Imagens das páginas
PDF

JACK AT GREENWICH.
E tars are all for fun and glee,-

A hornpipe was my notion; TAVAVAS Time was I'd dance with any he

A That sails the salt sea ocean.
I'd tip the roll, the slide, the reel,

Back, forward, in the middle;
And roast the pig, and toe the heel,

All going with the fiddle;
But one day told a shot to ram,

To chase the foe advancing,
A splinter queer'd my larboard gam,

And, damme, spoilt my dancing.

Well, I'm, says I, no churlish elf,

We messmates be all brothers;
Though I can't have no fun myself,

I may make fun for others.
A fiddle soon I made my own,

That girls and tars might caper,
Learnt Rule Britannia, Bobbing Joan,

And grow'd a decent scraper.
But just as I'd the knack on't got,

And did it pretty middling,
I lost my elbow by a shot,

And, damme, spoilt my fiddling.
So sometimes, as I turn'd my quid,

I got a knack of thinking,
As I should be an inwalid,

And then I took to drinking.

One day call'd down my gun to man,

To tip it with the gravy, I gave three cheers, and took the can,

To drink the British Navy:
Before a single drop I'd sipp’d,

Or got it to my muzzle,
A langridge off my daddle whipp'd,

And, damme, spilt the guzzle.

So then I took to taking snuff,

'Cause how my sorrows doubled, And pretty pastime 'twas enough,

D'ye see, when I was troubled. But Fortune, that mischievous elf,

Still at some fun or other,Not that I minds it for myself,

But just for Poll and mother:
One day, while lying on a tack,

To keep two spanking foes off,
A broadside comes, capsizes Jack,

And, damme, knocks my nose off.

So in misfortune's school grown tough,

In this same sort of knowledge, Thinking, mayhap, I'd not enough,

They sent me here to college. And here we tell old tales, and smoke,

And laugh, while we are drinking; Sailors, you know, will have their joke,

E'en though the ship were sinking. For I, while I get grog to drink,

My wife, or friend, or king in, 'Twill be no easy thing, I think,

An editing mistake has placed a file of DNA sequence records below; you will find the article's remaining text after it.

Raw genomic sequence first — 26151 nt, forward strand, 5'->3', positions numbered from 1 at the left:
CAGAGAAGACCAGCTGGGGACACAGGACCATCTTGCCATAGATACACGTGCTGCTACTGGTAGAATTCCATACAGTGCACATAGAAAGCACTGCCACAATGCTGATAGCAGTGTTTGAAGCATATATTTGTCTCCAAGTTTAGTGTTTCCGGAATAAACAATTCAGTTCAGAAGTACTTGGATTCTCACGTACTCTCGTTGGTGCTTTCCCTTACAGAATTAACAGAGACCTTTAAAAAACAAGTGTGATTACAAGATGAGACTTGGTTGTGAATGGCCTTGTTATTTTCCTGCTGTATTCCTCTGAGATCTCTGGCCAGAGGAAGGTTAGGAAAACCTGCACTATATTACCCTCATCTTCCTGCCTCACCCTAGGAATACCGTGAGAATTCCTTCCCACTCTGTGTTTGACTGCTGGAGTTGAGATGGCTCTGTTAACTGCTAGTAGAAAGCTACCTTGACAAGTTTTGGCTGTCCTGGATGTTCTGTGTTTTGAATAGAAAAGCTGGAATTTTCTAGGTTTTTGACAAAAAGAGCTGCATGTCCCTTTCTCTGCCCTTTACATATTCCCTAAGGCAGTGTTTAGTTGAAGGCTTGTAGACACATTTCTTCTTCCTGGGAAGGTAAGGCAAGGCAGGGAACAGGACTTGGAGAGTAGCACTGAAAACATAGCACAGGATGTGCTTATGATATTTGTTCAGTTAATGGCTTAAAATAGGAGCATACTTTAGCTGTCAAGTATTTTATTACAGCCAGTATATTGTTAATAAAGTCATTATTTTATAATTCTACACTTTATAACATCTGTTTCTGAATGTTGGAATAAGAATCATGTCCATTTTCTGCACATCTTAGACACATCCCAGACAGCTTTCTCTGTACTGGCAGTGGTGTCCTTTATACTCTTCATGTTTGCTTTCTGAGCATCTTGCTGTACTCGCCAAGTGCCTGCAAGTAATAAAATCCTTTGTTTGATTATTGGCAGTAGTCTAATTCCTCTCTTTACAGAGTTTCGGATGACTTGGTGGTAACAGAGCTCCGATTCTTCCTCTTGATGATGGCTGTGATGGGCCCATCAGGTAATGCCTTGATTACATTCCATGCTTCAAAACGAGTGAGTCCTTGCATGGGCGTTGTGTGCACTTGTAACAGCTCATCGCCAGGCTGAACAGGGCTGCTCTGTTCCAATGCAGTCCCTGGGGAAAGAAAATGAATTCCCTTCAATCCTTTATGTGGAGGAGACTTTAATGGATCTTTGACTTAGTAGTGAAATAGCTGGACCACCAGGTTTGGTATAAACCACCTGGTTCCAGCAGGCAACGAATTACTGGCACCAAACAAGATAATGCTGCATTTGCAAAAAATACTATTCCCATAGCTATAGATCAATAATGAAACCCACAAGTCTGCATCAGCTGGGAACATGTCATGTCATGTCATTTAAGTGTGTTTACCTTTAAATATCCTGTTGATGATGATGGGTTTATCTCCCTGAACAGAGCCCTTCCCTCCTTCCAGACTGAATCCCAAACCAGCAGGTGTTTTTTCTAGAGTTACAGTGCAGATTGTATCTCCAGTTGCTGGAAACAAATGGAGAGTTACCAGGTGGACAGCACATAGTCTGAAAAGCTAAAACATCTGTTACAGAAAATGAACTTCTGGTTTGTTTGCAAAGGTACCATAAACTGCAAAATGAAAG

Damme, to spoil my singing.

THE SAILOR'S JOURNAL.

SAN WAS post meridian, half-past four,

By signal I from Nancy parted, | At six she linger’d on the shore, With uplift hands and broken

hearted. At seven, while taughtening the forestay,

I saw her faint, or else 'twas fancy; At eight we all got under weigh,

And bid a long adieu to Nancy !

Night came, and now eight bells had rung,

While careless sailors, ever cheery, On the mid watch so jovial sung,

With tempers labour cannot weary. I, little to their mirth inclin'd

While tender thoughts rush'd on my fancy, And my warm sighs increased the wind,

Look'd on the moon, and thought of Nancy!

And now arrived that jovial night

When every true-bred tar carouses; When, o'er the grog, all hands delight

To toast their sweethearts and their spouses. Round went the can, the jest, the glee,

While tender wishes fill'd each fancy; And when, in turn, it came to me,

I heaved a sigh, and toasted Nancy !

Next morn a storm came on at four,

At six the elements in motion
Plunged me and three poor sailors more

Headlong within the foaming ocean.
Poor wretches! they soon found their graves;

For me it may be only fancy
But love seem'd to forbid the waves

To snatch me from the arms of Nancy!

Scarce the foul hurricane had clear'd,

Scarce winds and waves had ceased to rattle, When a bold enemy appear'd

And, dauntless, we prepared for battle. And now, while some loved friend or wife

Like light’ning rush'd on every fancy, To Providence I trusted life,

Put up a prayer, and thought of Nancy ! At last—'twas in the month of May

The crew, it being lovely weather, At three A. M. discover'd day

And England's chalky cliffs together. At seven up Channel how we bore,

While hopes and fears rush'd on my fancy, At twelve I gaily jump'd ashore,

And to my throbbing heart press’d Nancy !

LOVELY NAN.

[ocr errors]

M OWEET is the ship that, under sail,
X Spreads her white bosom to the gale,

Sweet, oh! sweet the flowing can!

Sweet to poise the labouring oar, That tugs us to our native shore,

When the boatswain pipes the barge to man; Sweet sailing with a fav’ring breeze; But oh, much sweeter than all these,

Is Jack's delight-his lovely Nan!

The needle, faithful to the north,
To show of constancy the worth,

A curious lesson teaches man;
The needle time may rust, the squall
Capsize the binnacle and all,

Let seamanship do all it can;
My love in worth shall higher rise,
Nor time shall rust, nor squalls capsize,

My faith and truth to lovely Nan.

When in the bilboes I was penn'd
For serving of a worthless friend,

And every creature from me ran;
No ship performing quarantine
Was ever so deserted seen,-

None haild me, woman, child, or man;
But though false friendship’s sails were furld,
Though cut adrift by all the world,

I'd all the world in lovely Nan.

I love my duty, love my friend,
Love truth and merit to defend,

To mourn their loss who hazard ran;
I love to take an honest part,
Love beauty, with a spotless heart,

By manners love to show the man; To sail through life by honour's breeze, 'Twas all along of loving these

First made me dote on lovely Nan.

« AnteriorContinuar »